Q Fever is a disease that can be spread to humans mainly from cattle, sheep and goats. The germ is spread in the urine, faeces and milk, but birth fluids, the foetus and the placenta are the most dangerous sources. When infected fluids dry out, the germ can remain alive in the dust for years. People can become infected by being splashed with infected fluids, or by breathing in infected dust.
When infected some people experience no signs, while others just feel a little 'off colour' for a few days. Most people, however, feel like they have a bad case of the 'flu, with fever and sweating, nausea, vomiting and diarrhoea for 7 to 10 days. For most people, these signs pass and there are no more problems. If you already have heart problems, you may get an infection of the heart valves and severe illness as a result.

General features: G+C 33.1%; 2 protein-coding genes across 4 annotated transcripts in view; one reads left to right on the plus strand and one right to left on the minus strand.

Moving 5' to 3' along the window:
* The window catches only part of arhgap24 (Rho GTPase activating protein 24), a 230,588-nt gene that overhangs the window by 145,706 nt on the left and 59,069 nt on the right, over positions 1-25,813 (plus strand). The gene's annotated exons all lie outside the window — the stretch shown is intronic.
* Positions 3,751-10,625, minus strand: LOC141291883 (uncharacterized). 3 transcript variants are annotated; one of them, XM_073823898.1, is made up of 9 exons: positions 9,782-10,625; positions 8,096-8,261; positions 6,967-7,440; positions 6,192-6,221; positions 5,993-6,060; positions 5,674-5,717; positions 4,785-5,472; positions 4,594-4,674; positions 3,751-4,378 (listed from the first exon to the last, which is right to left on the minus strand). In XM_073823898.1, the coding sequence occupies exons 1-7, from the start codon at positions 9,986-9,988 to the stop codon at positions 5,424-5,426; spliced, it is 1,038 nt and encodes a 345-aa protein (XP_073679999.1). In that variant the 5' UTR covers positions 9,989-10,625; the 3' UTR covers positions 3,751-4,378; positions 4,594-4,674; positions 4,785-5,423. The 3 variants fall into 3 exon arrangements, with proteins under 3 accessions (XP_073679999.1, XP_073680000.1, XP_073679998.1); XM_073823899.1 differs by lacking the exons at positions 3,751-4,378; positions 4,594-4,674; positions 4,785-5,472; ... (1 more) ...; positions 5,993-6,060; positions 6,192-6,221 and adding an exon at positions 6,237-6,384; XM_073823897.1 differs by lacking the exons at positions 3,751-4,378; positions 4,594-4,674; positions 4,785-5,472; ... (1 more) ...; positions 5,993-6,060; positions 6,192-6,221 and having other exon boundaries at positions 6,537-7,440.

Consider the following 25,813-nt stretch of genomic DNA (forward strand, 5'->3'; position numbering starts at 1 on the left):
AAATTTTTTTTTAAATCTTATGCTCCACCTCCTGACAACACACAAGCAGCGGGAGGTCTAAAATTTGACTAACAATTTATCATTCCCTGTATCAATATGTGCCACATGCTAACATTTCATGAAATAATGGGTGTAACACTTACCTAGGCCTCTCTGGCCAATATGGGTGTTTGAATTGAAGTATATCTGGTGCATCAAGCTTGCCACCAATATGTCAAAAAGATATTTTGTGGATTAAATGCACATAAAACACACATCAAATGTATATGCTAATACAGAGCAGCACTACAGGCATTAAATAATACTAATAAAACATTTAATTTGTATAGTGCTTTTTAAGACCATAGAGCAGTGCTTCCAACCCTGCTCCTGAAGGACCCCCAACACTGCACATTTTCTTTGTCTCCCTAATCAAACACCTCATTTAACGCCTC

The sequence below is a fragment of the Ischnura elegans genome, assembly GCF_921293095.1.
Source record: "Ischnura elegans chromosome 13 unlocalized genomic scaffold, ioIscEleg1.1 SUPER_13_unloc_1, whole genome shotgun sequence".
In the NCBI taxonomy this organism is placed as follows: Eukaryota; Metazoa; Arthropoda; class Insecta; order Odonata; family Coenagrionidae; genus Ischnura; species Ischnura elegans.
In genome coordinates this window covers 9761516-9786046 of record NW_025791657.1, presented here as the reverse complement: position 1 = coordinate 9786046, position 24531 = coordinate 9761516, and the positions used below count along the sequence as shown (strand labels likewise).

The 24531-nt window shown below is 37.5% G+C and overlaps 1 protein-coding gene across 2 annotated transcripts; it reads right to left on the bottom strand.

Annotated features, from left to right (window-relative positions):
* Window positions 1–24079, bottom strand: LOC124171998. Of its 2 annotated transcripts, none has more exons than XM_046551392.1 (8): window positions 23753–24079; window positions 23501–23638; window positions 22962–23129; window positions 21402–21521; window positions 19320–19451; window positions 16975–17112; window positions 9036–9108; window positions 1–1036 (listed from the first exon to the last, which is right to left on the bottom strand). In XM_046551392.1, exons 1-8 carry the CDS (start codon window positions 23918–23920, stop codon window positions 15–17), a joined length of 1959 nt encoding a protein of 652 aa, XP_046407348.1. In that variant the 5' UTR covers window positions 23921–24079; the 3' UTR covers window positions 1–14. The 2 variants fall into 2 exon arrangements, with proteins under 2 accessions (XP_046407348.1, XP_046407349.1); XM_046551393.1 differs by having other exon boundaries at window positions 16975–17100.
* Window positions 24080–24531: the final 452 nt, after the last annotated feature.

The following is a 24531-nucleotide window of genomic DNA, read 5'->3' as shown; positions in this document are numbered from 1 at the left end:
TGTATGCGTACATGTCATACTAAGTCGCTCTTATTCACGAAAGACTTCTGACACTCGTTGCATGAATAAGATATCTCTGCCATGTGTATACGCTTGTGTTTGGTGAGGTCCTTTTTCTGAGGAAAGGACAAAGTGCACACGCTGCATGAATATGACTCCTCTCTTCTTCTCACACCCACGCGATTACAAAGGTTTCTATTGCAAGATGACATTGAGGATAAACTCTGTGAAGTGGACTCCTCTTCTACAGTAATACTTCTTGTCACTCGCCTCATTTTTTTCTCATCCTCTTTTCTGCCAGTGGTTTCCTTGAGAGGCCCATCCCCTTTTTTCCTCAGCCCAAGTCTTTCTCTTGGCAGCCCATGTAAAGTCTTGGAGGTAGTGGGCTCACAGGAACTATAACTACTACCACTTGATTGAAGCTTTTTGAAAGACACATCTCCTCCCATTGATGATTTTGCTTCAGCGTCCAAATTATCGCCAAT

The Australian Q Fever Register is a database to store information about the Q Fever immune status of people who have agreed to be part of the register.
The purpose of the Register is to help people working in high-risk industries avoid getting the disease. It does this by allowing employers to quickly find out if you are immune or not. If you are not immune, you can be vaccinated before you are exposed to the risk of infection.
The Australian Q Fever Register stores information on the Q fever immune status of individuals. This site has general information on Q fever, information on the Register, as well as providing password access to registered users. The Register commenced full national coverage on 1st July 2002.
For more information, visit the register here.